The Umi fault was first described by Ikeda et al. (2004) as an active fault'of about 9km in length. Fukuoka Prefectural Government organized a research committee for examination and investigation of the Umi fault in 2005. The present study is based on air-photograph analysis, geological and topographical field surveys, soundreflection surveys in the marine areas, drilling and trenching, and tephrochronological studies. Some characters of the Umi fault are clarified through this intensive study. The Umi fault extends father north and south than was previously known, but it does not extend as far north as Hakata Bay and the Genkainada Sea. The length of the fault is 17km at least. The average vertical slip rate in the late Quaternary is estimated to be 0.02-0.03m/kyr (Activity Rank C in Matsuda 1975). This slip rate of the Umi fault is lower than those of the neighboring Kego and Nishiyama faults. The last activity of the fault was confirmed to be younger than 4300y. B. P. by the trenching study at Yamaura. The average recurrence interval of the activity is estimated at 29 kyr. This estimation is based on the assumption that the observed slip at the Yamaura trench (0.6m) occurred in one earthquake event and that the slip at Uenohara (1.9m), which is observed on middle terrace surface, formed immediately after the Aso-4 pyroclastic flow, is a result of repeated earthquake events of the same size slip.
The Kachchh region has suffered from at least four damaging moderate to large earthquakes since the 17th century. However, none of these earthquakes except the 1819 Allah Bund earthquake accompanied surface rupture. Even the recent 2001 Bhuj earthquake with Mw7.6 occurred on a blind fault. Several faults in the Kachchh viz. the Island Belt Fault, the Kachchh Mainland Fault (KMF), and the Katrol Hill Fault were suggested to be active during Late Quaternary time by previous studies. But there is no such supportive evidence available in the historical documents; also none of recent studies except ours (Morino et al.,2007, Malik et al.,2008, and Morino et al.,2008) reported ground truth that these fault are active. We in our earlier paper reported faulting in Late Pleistocene to Holocene age sediment near the Lodai Village along the KMF. To confirm further active faulting along the KMF, paleoseismic investigation near Jhura Village about 30 km west of Lodai revealed an active fault displacing overbank deposits of Kaila River. Two fault strands Fl and F2 were identified in the trench. The northern Fl shows a low-angle reverse fault with inclination of 15° towards the south. At least two faulting events were inferred on the basis of upward fault termination with clear angular unconformity. The net-slip during a single faulting event considering deformation on the hanging wall of Fl fault is over 5 m.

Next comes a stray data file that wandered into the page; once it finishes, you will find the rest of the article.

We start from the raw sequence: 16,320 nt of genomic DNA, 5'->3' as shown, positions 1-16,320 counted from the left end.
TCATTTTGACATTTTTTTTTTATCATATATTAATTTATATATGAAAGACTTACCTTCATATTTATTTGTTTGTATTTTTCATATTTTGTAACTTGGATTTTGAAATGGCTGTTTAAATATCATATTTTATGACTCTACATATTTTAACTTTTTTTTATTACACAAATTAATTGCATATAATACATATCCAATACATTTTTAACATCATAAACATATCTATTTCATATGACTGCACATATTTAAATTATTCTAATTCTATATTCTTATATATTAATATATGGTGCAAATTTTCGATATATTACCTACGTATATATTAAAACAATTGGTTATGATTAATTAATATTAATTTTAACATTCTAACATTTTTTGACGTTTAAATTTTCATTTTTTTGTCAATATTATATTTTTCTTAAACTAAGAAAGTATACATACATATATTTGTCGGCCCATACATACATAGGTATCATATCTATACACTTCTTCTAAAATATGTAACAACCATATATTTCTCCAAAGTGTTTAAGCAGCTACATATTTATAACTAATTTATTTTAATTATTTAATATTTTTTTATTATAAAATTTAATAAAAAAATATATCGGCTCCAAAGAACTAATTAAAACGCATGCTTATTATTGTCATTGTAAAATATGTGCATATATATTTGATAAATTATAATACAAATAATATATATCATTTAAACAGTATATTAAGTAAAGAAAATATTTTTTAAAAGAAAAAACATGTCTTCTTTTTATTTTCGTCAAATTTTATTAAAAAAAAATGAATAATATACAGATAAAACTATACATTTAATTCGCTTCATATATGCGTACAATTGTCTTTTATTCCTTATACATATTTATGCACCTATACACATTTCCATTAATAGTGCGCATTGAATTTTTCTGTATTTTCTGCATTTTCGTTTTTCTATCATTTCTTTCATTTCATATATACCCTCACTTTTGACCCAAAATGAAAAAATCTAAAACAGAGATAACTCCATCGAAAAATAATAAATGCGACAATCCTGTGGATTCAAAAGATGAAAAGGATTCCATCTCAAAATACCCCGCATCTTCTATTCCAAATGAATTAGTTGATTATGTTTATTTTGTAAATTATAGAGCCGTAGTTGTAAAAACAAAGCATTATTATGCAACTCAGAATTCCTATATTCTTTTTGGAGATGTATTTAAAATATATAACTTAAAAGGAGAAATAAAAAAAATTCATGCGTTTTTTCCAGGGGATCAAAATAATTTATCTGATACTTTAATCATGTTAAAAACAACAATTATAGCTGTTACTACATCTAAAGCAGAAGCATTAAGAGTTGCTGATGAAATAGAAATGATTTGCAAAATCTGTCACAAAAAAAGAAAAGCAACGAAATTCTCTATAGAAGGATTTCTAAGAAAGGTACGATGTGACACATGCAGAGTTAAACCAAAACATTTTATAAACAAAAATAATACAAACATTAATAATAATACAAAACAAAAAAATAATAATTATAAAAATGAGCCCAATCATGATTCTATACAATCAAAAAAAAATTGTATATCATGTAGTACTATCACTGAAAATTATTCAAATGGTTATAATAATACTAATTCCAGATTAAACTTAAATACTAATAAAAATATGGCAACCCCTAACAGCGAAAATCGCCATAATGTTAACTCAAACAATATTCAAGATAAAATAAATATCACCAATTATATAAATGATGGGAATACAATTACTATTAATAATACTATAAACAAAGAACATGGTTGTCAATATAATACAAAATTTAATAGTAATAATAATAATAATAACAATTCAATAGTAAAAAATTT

The Atera fault zone that runs along the southwestern border of the Northern Japan Alps, about 70 km in length, is NW-SE and NNW-SSE strikes. We performed geomorphological and geological surveys to clarify the tectonic landform and fault activity of the central part of the Atera fault zone in Kashimo area. We observed remarkable tectonic landforms and outcrops (landslide and fault) in Nagahora located on the left bank of Kashimo river. The landslide along the fault trace in Nagahora is possibly related to the paleo event of Atera fault zone. Horizontal and vertical slip rates, which are calculated from the displacement of the M2 terrace in Nagahora, are more than 0.3-0.4 m/ky and 0.04 m/ky, respectively. Because these slip rates are smaller than that of the other parts along the Atera fault zone, fault displacements are probably divided by several parallel faults in this area. The Owachi fault located to the NE indicates SW uplifting, and the Atera fault located to the SW indicates NE uplifting in this area. The area is located on a horst formed between the right stepping two faults.